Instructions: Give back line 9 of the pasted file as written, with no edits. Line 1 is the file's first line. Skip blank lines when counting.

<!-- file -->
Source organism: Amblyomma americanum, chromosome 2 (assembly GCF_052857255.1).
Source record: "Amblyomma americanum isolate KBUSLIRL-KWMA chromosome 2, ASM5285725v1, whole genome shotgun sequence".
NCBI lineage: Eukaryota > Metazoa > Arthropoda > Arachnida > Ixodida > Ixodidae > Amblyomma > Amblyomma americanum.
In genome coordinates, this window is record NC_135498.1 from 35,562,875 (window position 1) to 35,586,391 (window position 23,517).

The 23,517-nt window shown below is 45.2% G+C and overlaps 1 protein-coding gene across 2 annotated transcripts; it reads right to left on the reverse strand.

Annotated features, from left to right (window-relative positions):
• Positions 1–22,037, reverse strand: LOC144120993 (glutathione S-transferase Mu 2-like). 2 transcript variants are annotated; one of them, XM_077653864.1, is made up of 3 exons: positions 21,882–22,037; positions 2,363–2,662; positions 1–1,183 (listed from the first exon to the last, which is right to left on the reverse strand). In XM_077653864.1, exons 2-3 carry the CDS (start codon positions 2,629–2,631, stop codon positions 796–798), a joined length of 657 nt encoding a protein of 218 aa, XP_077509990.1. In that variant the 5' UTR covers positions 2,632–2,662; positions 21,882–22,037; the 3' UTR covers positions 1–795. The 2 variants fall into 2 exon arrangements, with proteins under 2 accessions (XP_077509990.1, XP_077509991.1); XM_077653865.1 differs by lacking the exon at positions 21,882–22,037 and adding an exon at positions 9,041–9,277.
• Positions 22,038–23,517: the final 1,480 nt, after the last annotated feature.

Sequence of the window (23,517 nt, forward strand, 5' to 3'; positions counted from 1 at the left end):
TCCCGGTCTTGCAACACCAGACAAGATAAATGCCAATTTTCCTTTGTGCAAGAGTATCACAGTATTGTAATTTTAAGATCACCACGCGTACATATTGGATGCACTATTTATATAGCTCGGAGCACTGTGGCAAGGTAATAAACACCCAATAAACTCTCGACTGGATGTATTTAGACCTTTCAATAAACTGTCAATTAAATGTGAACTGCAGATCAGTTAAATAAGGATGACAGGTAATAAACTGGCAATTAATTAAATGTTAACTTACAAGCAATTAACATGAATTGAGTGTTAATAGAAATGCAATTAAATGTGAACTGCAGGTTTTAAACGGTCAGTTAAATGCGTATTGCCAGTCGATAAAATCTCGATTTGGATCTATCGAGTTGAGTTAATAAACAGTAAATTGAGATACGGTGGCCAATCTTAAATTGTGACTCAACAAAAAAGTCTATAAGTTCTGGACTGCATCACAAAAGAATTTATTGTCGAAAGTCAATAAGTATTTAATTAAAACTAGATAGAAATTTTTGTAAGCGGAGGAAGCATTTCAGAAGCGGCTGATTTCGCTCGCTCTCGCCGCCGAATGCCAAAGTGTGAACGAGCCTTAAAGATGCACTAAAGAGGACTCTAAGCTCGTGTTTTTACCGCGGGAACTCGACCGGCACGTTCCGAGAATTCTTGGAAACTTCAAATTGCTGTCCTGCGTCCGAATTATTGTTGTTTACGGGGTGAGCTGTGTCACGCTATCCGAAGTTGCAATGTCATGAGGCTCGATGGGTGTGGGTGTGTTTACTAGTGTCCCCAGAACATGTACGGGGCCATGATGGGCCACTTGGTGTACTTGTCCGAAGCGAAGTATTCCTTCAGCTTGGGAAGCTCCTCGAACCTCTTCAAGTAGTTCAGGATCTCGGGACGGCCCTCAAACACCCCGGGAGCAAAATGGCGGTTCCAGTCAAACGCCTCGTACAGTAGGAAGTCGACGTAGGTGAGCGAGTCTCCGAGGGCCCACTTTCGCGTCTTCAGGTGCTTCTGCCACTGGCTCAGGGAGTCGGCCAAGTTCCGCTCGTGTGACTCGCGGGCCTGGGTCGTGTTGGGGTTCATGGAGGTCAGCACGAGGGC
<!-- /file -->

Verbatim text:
Sequence of the window (23,517 nt, forward strand, 5' to 3'; positions counted from 1 at the left end):